Netanyahu backs down on flagship reforms after day of chaos in Israel


The Tel Aviv stock exchange, some major retail chains and McDonald’s Israel joined the strikes, with their branches shuttered nationwide on Monday.

Shortly after lunchtime, sources confirmed to The Telegraph that Israeli embassy staff in London were also joining the strike against Mr Netanyahu’s reforms. Similar announcements from other Israeli embassies, including in Washington, followed soon after, amid reports that some Israeli police chiefs were crossing sides to join the protesters.

Such a strike, which was announced by the major Israeli labour union Histadrut, has not happened in Israel since the rule of the British Empire in the territory, Israeli media reported.  

Outside the Knesset, the Israeli parliament in Jerusalem, demonstrators waved blue and white flags, chanted “Democratia [democracy]” and waved anti-Netanyahu placards.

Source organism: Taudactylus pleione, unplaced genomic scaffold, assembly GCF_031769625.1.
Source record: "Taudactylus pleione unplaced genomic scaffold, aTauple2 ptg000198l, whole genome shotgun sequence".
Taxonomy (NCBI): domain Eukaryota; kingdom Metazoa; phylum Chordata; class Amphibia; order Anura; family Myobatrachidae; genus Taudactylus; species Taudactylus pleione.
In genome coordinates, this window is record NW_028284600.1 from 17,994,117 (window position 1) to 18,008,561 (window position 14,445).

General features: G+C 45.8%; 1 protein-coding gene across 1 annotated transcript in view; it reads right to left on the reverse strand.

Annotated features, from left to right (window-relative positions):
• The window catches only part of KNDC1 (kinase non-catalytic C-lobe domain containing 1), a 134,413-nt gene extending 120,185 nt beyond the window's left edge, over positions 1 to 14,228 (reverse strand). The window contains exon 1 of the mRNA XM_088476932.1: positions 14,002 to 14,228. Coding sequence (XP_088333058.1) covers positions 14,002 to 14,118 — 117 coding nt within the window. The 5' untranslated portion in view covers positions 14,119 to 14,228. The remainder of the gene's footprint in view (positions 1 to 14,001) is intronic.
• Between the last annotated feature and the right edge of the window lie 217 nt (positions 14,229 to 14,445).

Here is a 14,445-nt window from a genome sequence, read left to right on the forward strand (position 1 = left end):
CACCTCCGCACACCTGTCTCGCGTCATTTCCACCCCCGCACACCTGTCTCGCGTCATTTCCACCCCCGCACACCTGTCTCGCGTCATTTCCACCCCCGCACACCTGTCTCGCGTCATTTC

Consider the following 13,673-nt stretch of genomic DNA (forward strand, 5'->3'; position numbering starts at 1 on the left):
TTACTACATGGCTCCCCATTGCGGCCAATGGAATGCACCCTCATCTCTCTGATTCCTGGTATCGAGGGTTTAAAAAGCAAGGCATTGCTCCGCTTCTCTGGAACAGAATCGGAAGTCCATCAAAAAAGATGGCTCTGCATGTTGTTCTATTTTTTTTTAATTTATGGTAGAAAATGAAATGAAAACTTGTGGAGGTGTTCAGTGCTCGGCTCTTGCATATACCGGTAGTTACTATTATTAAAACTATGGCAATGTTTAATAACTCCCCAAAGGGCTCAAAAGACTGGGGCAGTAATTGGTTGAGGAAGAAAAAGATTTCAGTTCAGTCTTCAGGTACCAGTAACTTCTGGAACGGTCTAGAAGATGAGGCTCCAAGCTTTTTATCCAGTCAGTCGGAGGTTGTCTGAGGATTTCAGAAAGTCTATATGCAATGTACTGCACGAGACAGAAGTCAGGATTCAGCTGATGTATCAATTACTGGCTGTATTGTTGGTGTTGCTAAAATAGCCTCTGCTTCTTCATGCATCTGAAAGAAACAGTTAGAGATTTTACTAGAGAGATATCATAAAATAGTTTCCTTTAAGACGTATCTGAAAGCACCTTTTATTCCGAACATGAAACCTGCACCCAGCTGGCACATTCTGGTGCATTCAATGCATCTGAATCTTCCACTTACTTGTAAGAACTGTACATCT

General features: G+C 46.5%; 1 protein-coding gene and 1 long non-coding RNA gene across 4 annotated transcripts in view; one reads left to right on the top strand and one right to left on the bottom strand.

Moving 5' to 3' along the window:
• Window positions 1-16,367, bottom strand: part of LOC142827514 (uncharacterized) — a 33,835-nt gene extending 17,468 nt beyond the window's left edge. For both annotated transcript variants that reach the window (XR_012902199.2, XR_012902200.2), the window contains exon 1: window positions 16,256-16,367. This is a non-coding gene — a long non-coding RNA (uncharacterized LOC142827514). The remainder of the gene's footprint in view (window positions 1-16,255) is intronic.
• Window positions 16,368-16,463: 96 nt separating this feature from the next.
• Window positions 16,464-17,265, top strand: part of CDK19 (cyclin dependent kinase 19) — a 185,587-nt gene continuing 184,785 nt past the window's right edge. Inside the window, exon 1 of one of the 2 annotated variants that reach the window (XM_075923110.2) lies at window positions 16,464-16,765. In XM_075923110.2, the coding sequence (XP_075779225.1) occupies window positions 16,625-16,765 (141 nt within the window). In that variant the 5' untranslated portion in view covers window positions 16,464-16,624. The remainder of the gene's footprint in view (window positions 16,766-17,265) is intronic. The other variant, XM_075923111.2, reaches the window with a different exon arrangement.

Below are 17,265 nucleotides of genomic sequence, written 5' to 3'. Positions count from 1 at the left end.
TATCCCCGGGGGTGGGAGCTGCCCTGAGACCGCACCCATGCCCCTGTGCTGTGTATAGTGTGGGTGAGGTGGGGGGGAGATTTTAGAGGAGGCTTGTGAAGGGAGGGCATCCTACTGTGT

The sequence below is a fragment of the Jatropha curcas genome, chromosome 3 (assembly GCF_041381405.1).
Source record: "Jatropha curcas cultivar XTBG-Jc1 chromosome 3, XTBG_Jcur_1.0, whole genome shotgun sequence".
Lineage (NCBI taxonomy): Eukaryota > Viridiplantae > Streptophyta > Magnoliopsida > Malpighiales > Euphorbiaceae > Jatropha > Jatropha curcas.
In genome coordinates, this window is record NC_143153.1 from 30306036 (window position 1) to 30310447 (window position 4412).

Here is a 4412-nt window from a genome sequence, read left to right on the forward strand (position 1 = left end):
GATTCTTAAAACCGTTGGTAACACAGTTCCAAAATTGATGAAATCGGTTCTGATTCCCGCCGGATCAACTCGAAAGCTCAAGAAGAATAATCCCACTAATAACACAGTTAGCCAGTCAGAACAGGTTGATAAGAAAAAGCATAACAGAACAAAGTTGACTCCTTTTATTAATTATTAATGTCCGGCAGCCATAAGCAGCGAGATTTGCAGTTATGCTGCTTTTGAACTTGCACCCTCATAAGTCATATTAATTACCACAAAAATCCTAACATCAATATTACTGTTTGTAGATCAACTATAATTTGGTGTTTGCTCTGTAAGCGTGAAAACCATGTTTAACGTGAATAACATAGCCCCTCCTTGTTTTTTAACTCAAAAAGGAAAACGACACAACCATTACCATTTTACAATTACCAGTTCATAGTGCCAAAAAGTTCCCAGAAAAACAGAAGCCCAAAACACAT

Several told The Telegraph that the dramatic events of Sunday night, when Mr Netanyahu sacked his defence minister for publicly criticising the legal reforms, prompted them to come out and protest.

“There was no way I could stay at home, last night felt like the crossing of a boundary…it was the time to wake up and protest,” said Nathaniel Katzir, a 44-year-old tech industry professional.

“I am here to join the protest against the legislation started by Netanyahu and his associates. I think he’s leading us to an autocratic regime,” said Yousef Kaplan, 79, an Israeli army veteran and retired professor from Hebrew University.

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